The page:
“I am here to save the people, to cure the people. In the city they are all sick, they are all domesticated. The shaman has to go together with disease.”
“In contemporary Bolivia, the concept Colonialism is used so frequently, and with such distinct connotations by such a diverse set of actors that it demands scrutiny", the Swedish anthropologist writes in his paper Colonialism in Context An Aymara Reassessment of ‘Colonialism’, ‘Coloniality’ and the ‘Postcolonial World’ (pdf) that was published in the recent issue of KULT on postkolonial.dk.
Colonialism is according to Burman on the one hand considered a sickness and on the other hand the source of sickness. Most notions of illness held by Aymara shamans find their equivalents in notions of Colonialism.
As illness, as lived experience and as collective memory, Colonialism is still present in the Andes. To the indigenous peoples in Latin America it is a question of continuous Colonialism; the colonialists have not left. Although the Spanish colonial administration no longer holds power over their former indigenous subjects, Aymara people of the 21st century are subalternized and impoverished in a global system that still has colonial traits according to Burman.
Evo Morales’ victory at the polls in December 2005 did not change that, the researcher writes. There is an imminent risk of the new regime being “infected".
Burman has written a dissertation about this topic.
KULT is a postcolonial special issue series. It began in 2004 as the result of a desire to connect a series of discussion fields about postcolonial Denmark. The recent issue on Contemporary Latin American epistemologies has grown out of a network of Latin Americanists in Scandinavia and the Americas.
In one of the other papers in this issue, Madina Tlostanova and Walter Mignolo introduce what they call decolonial thinking, an approach that - they claim - differs from what postcolonial studies have been doing so far:
As a corridor between the academy and the Political Society, decolonial thinking is transdisciplinary (not inter-disciplinary), in the sense of going beyond the existing disciplines, of rejecting the “disciplinary decadence” (Gordon 2006) and aiming at un-disciplining knowledge (Walsh et. al 2002).
Decolonial thinking, in the academy, assumes the same or similar problems articulated in and by the “Political Society.” Knowledge is necessary to act in the political society. But this knowledge is no longer or necessarily produced in the academy. Living experiences generate knowledge to solve problems presented in everyday living. And this knowledge is generated in the process of transformation enacted in the “Political Society.”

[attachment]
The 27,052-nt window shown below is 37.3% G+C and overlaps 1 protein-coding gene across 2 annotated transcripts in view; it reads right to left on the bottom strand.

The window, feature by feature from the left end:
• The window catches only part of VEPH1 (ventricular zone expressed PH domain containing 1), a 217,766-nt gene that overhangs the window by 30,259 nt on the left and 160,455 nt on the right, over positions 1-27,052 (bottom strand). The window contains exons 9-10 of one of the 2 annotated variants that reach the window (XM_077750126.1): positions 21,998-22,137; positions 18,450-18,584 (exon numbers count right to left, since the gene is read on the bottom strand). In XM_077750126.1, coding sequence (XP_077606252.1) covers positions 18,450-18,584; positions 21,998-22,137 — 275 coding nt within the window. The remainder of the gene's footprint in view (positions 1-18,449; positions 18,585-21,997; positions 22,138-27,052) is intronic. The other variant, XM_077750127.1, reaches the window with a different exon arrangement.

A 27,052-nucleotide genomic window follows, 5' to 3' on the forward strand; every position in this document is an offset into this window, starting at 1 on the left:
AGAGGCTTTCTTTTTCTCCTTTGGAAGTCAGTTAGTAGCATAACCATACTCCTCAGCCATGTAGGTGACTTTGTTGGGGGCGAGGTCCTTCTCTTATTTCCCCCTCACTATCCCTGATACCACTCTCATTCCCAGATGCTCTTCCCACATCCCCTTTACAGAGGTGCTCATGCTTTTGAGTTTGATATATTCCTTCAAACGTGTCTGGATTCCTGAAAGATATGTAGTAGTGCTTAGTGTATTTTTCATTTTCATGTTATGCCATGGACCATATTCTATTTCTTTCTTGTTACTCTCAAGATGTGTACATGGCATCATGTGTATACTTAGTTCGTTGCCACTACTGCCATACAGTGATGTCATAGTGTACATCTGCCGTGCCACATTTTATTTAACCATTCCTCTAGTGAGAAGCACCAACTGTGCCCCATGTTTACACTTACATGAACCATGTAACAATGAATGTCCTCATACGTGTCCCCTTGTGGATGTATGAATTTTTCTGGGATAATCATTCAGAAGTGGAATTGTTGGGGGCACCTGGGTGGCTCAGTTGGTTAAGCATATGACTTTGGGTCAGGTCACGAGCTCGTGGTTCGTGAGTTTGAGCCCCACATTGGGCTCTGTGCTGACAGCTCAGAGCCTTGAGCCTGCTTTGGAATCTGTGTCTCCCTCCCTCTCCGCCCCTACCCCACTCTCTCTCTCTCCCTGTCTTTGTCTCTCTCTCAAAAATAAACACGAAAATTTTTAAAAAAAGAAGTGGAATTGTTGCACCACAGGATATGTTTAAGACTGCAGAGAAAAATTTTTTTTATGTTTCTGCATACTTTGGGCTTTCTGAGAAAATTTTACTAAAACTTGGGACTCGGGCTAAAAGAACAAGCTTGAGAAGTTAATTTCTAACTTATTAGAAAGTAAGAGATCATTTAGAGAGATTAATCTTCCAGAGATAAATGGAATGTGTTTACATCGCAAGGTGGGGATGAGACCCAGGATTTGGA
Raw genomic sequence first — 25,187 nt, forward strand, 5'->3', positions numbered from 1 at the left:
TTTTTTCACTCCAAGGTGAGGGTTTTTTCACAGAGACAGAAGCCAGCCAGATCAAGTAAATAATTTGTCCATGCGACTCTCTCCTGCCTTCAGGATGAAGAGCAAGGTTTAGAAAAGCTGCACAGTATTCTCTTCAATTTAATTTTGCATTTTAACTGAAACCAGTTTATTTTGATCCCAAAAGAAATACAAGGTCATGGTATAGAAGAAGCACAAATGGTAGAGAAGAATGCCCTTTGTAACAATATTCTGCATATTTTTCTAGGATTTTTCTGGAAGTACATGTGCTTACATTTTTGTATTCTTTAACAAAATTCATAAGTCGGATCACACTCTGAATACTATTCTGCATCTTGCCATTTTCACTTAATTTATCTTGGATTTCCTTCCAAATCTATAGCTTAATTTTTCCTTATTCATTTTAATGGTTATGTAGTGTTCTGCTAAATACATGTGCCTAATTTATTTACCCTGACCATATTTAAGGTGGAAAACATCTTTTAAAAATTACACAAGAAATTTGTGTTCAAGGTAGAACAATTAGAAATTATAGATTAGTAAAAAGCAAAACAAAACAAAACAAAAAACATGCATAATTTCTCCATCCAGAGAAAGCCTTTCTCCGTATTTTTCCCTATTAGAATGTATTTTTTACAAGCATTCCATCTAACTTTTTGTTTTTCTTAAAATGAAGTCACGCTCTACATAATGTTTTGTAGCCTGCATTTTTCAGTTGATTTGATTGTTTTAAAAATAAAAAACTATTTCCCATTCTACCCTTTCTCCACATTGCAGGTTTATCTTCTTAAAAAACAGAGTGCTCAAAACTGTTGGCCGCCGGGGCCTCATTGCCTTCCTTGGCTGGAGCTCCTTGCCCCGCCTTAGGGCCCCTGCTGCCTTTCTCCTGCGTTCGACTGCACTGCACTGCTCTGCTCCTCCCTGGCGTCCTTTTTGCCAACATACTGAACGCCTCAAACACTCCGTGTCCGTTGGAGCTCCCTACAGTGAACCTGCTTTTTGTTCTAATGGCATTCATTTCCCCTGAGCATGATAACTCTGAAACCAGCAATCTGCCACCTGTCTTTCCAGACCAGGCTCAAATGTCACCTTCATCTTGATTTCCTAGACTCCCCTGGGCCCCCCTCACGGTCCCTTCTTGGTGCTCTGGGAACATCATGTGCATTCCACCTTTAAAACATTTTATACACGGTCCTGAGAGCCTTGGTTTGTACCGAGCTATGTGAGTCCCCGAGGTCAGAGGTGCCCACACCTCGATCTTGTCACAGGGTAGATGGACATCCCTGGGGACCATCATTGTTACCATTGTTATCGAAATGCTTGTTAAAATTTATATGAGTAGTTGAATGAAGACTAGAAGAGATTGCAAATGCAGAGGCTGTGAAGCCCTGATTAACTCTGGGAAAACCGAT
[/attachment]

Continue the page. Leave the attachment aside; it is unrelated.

Hence, decolonial thinking in the academy has a double role: a) to contribute to de-colonize knowledge and being, which means asking who is producing knowledge, why, when and what for; b) to join processes in the “Political Society” that are confronting and addressing similar issues in distinct spheres of society.
What’s the point of science if it’s not publicly accessible? Two weeks ago, the first global Open Access Week was organized. Masters’ student in anthropology Karstein Noremark has written a report for antropologi.info about the Open Access Week at Victoria University of Wellington.
In his opinion, especially anthropologists should be interested in making research available online. But he did not see any anthropologists at the Open Access Week seminars. There was a general lack of interest among academics. Many of the attendants were library staff. He hopes more students will get involved in the Open Access movement – as future researchers, as end-users, and as a group that is in a unique position to advocate for the ‘rights to research’ of students in poorer countries.
Here is his report:
A small report from Open Access Week at Victoria University of Wellington